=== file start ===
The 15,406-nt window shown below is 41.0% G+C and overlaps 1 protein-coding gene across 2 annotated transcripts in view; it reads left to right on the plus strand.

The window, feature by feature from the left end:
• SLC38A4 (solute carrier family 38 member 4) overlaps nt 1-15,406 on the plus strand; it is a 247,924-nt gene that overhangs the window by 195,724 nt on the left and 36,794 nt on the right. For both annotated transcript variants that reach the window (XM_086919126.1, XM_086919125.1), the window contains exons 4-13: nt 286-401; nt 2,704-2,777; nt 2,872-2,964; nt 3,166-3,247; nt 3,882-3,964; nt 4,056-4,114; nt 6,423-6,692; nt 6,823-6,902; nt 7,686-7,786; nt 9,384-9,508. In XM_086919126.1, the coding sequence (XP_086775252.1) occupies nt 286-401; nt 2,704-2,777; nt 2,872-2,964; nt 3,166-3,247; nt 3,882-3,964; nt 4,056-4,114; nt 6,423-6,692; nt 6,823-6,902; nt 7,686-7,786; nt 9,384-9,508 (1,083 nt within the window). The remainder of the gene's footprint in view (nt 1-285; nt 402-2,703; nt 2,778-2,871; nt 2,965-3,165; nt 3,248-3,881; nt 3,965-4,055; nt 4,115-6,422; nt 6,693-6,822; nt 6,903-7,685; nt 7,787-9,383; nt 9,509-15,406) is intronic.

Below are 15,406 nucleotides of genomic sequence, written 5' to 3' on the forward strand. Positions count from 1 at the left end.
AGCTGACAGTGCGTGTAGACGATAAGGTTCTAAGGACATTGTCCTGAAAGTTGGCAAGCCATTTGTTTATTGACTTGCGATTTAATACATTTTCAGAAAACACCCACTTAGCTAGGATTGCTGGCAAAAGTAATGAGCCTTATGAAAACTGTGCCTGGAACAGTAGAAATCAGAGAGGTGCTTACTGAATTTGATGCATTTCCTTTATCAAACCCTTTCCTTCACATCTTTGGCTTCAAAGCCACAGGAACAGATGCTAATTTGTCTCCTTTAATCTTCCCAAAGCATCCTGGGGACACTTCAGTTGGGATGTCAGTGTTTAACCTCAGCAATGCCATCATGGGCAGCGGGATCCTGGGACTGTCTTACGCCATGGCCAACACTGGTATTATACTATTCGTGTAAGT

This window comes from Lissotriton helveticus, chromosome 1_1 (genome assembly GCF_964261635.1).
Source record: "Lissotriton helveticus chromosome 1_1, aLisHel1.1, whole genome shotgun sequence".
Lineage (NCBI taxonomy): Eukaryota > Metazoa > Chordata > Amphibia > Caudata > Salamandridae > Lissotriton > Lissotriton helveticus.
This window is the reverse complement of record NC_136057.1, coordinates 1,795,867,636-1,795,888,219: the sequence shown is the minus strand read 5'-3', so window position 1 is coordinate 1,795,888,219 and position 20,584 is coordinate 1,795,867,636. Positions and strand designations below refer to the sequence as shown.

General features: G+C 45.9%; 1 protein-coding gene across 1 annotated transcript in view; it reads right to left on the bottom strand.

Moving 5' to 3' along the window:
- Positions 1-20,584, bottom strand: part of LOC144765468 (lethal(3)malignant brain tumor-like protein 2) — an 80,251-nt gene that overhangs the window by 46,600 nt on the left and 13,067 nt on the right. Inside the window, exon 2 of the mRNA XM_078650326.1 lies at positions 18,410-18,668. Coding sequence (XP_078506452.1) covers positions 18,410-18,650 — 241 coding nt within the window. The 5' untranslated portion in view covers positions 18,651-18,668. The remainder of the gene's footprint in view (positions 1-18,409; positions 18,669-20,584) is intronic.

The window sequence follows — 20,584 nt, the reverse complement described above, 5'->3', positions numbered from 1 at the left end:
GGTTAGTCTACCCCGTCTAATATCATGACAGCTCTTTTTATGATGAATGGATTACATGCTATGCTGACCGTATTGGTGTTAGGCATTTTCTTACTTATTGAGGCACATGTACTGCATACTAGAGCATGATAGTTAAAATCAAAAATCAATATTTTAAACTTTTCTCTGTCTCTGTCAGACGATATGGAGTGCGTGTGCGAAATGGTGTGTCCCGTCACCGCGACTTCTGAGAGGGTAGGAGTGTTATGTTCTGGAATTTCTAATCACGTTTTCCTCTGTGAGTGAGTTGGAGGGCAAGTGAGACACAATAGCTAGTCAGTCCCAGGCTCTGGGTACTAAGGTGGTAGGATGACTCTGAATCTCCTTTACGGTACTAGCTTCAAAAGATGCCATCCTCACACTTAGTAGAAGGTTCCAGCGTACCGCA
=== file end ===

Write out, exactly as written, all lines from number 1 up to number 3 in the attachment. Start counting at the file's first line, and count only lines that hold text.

The 15,406-nt window shown below is 41.0% G+C and overlaps 1 protein-coding gene across 2 annotated transcripts in view; it reads left to right on the plus strand.

The window, feature by feature from the left end:
• SLC38A4 (solute carrier family 38 member 4) overlaps nt 1-15,406 on the plus strand; it is a 247,924-nt gene that overhangs the window by 195,724 nt on the left and 36,794 nt on the right. For both annotated transcript variants that reach the window (XM_086919126.1, XM_086919125.1), the window contains exons 4-13: nt 286-401; nt 2,704-2,777; nt 2,872-2,964; nt 3,166-3,247; nt 3,882-3,964; nt 4,056-4,114; nt 6,423-6,692; nt 6,823-6,902; nt 7,686-7,786; nt 9,384-9,508. In XM_086919126.1, the coding sequence (XP_086775252.1) occupies nt 286-401; nt 2,704-2,777; nt 2,872-2,964; nt 3,166-3,247; nt 3,882-3,964; nt 4,056-4,114; nt 6,423-6,692; nt 6,823-6,902; nt 7,686-7,786; nt 9,384-9,508 (1,083 nt within the window). The remainder of the gene's footprint in view (nt 1-285; nt 402-2,703; nt 2,778-2,871; nt 2,965-3,165; nt 3,248-3,881; nt 3,965-4,055; nt 4,115-6,422; nt 6,693-6,822; nt 6,903-7,685; nt 7,787-9,383; nt 9,509-15,406) is intronic.